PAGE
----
eBird data indicates declines beginning in 2013. Although there has been a large increase in the number of people reporting Eared Grebes, total numbers of reported Eared Grebes has declined since that time. In other words, many more people are looking for these birds but are seeing fewer of them.
Audubon’s Christmas Bird Count (CBC) data shows similar and corroborating trends. There has been a decrease in numbers of Eared Grebes reported in both CBC surveys that are conducted around the Salton Sea (northern Salton Sea and southern Salton Sea). These data also show variation in number over time but there is a clear trend of decreasing numbers beginning around 2013. For example in the southern Salton Sea CBC survey there are often numbers reported in the many thousands. These have steadily declined to only five Eared Grebes being reported in the 2017 survey.
It is important to note that water drawdowns began to increase in 2013 as well. The rate of decrease in the water level of the Salton Sea increased by 296 percent between 2013 and 2014. The salinity of the sea is increasing with this decreasing water level. Between 2013 and 2014 the rate of increase in salinity increased by 88 percent. While the sea has been shrinking and becoming saltier for some time, this is a rapid increase in the rate at which it is happening. These changes not only change the habitat that birds depend on, but the salinity changes have a negative impact on food sources for birds including fish species and likely pile worms, a major source of food for Eared Grebes at the Salton Sea.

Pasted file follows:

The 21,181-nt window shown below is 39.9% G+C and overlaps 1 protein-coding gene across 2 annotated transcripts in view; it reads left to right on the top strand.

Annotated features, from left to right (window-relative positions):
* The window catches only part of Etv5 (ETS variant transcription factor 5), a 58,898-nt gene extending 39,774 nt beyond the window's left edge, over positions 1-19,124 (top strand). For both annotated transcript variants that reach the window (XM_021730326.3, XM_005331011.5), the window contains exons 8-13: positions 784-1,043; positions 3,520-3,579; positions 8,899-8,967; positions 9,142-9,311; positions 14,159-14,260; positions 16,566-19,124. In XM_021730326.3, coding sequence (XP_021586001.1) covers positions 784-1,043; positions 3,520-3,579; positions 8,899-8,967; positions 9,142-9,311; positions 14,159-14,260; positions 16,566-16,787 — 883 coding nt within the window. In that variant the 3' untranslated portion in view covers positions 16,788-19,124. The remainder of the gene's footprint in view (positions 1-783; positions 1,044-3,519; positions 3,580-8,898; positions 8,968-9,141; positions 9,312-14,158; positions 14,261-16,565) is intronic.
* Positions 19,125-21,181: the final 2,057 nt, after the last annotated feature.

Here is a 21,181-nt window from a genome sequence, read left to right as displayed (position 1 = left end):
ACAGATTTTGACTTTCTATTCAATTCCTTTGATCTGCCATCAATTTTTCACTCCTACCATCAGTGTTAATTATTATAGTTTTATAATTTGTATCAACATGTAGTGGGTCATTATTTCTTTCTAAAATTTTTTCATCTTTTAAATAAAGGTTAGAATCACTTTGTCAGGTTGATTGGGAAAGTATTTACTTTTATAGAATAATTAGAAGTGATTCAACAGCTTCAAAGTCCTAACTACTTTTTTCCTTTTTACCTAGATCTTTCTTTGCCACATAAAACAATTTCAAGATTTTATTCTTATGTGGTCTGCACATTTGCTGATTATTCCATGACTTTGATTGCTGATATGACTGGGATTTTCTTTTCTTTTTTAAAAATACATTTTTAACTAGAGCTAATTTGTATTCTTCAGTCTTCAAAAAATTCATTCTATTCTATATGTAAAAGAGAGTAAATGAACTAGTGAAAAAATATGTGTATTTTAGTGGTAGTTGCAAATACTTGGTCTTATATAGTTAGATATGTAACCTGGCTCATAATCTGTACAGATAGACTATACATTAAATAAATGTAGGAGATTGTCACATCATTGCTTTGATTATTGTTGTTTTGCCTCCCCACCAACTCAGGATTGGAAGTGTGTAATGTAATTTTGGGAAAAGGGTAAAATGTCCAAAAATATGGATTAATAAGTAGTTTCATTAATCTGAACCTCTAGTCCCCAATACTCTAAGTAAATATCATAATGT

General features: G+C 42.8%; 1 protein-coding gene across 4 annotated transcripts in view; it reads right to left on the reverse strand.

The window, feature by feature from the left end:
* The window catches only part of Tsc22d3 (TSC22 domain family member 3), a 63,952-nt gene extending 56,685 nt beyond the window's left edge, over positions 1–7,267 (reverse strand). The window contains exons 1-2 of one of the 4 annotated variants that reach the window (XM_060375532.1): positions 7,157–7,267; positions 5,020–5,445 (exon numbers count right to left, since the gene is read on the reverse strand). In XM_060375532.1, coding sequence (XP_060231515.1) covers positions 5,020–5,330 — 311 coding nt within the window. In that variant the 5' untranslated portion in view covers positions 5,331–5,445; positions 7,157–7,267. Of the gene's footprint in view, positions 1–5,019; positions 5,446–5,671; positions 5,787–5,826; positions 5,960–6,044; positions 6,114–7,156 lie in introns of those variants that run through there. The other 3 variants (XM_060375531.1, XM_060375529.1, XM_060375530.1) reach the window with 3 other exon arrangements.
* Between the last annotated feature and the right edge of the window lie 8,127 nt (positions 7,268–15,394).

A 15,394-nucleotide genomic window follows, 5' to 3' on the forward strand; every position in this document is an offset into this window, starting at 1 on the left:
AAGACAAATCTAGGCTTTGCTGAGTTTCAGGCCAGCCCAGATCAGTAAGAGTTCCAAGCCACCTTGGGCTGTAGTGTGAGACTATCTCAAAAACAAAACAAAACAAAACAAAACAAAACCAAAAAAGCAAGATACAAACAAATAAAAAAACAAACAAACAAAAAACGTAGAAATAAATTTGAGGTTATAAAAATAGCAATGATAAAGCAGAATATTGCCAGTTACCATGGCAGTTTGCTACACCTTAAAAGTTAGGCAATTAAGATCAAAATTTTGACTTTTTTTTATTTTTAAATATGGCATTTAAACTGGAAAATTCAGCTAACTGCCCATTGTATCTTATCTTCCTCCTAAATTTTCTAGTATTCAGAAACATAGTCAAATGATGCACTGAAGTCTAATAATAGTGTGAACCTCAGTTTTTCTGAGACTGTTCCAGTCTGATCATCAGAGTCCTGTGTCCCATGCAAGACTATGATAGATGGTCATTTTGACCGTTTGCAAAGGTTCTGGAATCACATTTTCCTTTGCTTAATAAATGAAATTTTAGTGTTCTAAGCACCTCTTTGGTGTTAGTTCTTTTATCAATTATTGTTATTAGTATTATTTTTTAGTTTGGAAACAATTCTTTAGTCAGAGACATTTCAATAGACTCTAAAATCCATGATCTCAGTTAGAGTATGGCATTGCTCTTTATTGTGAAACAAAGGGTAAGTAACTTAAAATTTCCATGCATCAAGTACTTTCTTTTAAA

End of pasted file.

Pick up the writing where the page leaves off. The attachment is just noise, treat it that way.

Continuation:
The Eared Grebe trend we are seeing at the Salton Sea does not appear to be happening across the species range, but data do show a significant decline in the populations of Eared Grebes in Central and Southern California. The trends indicate that changes at the Salton Sea are likely impacting Eared Grebes at the Sea, but we don’t know how that may impact the Eared Grebe population as a whole. These are migrating birds and they may be using alternate foraging grounds to compensate for lost habitat and foraging grounds at the Salton Sea. For instance, this winter had an uptick in numbers in places like Mono Lake and San Diego Bay. Being that the decline of Eared Grebes at the Salton Sea only really began in earnest in 2013, it may be too soon to tell if removing the Salton Sea from the birds’ migratory journey will impact these birds, which can live to be 10-15 years old.
Dan Orr is a spatial & GIS ecologist for Audubon California.
By Dan Orr
A New Colony of Caspian Tern Decoys on Aramburu Island
Richardson Bay Audubon Center is attacting breeding pairs of Caspian Terns with these newly painted tern decoys—a strategy successfully used by previous tern relocation efforts.